The workplace is a key site for religion’s expression and constraint—and the law is playing catch up to public sentiment on its rightful role.
What do you want from your employer at Easter? A chocolate egg? A big slice of Simnel cake? Some time off? An invitation to attend a Christian church service? Or nothing at all, because you don’t find Easter meaningful and would rather your workplace was entirely secular?
Managerial responses to the cultural complexity of religious diversity range from following highly structured legal guidance to informal acceptance of contemporary pluralism by working around staff beliefs. There are legal frameworks in most countries to either protect or exclude religious belief from workplaces. But how these are worked out in practice creates considerable controversy. And when we consider religious belief alongside sexual orientation or ethnicity, then we’re almost certain of dispute.
So what happens if you are required to follow a specific belief system at work? If you’re an Anglican priest, then it shouldn’t cause you a problem to believe in God as part of the employment relationship. Is it reasonable, though, for legally secular companies to impose religious beliefs on workers? And what if managers or owners in an organisation expect you to refuse to provide services to certain people because, from a specific religious perspective, their sexualities are somehow wrong?
The Protestant work ethic
Removing religion from the workplace is extremely difficult, if not impossible. Classical sociologist Max Weber wasn’t the first to note the considerable influence religious belief can have on work and workplaces in the early 1900s. He did open up a lively debate, though, that continues more than a hundred years later.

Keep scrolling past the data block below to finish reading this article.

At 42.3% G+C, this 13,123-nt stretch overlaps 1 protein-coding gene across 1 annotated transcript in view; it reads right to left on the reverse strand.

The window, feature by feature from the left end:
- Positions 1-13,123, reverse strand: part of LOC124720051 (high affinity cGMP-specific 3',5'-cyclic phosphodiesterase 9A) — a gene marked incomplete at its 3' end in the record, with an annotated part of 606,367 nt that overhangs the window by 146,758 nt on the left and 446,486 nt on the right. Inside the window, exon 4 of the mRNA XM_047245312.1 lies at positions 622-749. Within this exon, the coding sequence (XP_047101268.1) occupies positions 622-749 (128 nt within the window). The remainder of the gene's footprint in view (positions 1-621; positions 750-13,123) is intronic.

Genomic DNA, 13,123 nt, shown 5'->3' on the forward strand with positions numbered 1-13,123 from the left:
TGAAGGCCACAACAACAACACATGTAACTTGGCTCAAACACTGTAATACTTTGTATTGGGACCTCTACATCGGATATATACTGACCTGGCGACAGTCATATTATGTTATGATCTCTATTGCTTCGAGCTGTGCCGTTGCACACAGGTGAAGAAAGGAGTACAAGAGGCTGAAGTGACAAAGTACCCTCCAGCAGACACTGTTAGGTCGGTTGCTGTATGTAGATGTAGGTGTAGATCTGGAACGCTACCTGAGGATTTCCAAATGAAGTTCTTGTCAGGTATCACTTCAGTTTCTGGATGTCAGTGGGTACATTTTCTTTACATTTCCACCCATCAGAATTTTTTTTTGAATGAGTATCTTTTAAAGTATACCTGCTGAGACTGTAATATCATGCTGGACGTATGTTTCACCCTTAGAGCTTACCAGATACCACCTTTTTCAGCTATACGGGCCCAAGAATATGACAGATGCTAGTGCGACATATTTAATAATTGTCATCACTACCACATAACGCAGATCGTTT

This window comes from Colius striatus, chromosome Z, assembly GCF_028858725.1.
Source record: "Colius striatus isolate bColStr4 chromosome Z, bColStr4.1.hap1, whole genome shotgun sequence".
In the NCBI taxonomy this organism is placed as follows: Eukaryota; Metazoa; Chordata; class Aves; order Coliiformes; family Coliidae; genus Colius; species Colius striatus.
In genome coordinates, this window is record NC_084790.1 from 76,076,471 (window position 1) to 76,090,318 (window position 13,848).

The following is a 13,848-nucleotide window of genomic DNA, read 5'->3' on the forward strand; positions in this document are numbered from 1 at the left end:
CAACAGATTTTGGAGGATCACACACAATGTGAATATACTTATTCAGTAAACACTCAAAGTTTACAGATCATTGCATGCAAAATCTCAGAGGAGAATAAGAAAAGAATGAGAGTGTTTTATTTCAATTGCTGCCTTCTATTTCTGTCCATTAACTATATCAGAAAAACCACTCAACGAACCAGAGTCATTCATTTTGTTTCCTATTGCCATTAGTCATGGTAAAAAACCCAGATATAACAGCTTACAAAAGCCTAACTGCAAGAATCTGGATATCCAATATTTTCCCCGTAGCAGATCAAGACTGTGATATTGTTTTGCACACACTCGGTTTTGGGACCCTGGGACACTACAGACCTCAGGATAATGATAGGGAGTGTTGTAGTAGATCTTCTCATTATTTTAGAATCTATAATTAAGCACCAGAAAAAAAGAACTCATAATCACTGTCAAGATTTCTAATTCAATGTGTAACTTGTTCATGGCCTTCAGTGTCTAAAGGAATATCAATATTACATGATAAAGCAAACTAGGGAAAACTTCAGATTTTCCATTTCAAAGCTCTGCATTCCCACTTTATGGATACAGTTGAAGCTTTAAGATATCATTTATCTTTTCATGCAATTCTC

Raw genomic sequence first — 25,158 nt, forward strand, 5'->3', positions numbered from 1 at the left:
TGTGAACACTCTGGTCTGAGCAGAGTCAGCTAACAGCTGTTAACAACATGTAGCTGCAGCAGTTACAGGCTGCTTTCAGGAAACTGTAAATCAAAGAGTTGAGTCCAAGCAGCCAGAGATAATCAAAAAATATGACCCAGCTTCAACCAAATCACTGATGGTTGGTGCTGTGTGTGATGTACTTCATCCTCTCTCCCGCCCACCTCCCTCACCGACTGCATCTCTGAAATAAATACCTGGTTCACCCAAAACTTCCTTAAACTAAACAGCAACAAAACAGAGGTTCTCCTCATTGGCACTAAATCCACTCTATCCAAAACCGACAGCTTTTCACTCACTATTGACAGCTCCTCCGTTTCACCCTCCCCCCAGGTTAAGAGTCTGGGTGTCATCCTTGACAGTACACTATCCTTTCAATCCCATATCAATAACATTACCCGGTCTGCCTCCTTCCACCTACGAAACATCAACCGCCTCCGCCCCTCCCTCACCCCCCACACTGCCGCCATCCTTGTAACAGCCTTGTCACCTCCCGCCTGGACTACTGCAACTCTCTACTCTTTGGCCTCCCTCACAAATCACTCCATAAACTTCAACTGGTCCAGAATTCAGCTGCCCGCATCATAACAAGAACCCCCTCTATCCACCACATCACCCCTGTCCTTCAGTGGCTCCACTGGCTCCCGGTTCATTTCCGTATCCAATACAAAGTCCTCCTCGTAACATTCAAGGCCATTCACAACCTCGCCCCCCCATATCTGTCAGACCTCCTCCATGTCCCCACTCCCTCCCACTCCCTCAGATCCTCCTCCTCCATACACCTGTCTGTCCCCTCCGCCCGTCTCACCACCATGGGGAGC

Weber’s thesis was superficially simple – that Protestantism strongly influenced the development of capitalism in Western Europe and North America. Weber argued that this was especially clear in the Calvinist doctrine of doing work to the glory of God, combined with exhortations to live frugally. The combination of rational hard work and retention of wages or profits resulted in earnings that could be invested in more productive enterprises – hence capitalism based on growth.
Through Weber’s seminal work, religion explains the most significant economic change of modernity, in a way that is intuitively appealing. It can be used to explain the enduring puzzle of why some people work harder than others, how some people accumulate more wealth, and why different parts of the world developed economically at different moments.
Weber’s argument, data, and conclusions have all been repeatedly challenged. Nonetheless, the notion of a religious work ethic is still with us in a range of forms – not necessarily Christian or underpinned by any religion. North American researchers in business schools propose a contemporary form when they argue that the promotion of spirituality in the workplace can result in higher productivity or more ethical leadership.
Equality and religion
Is that what we want from employers, though – to be guided as to what we should believe about the world in such a fundamental way, to be seen as a better employee? That direction results in Josiah Wedgwood encouraging potters to convert to Methodism so that he can rely on them to turn up to work sober on Monday morning and stay until the end of the day, making it possible to mechanise a production process that had been based on rule of thumb and the need to work.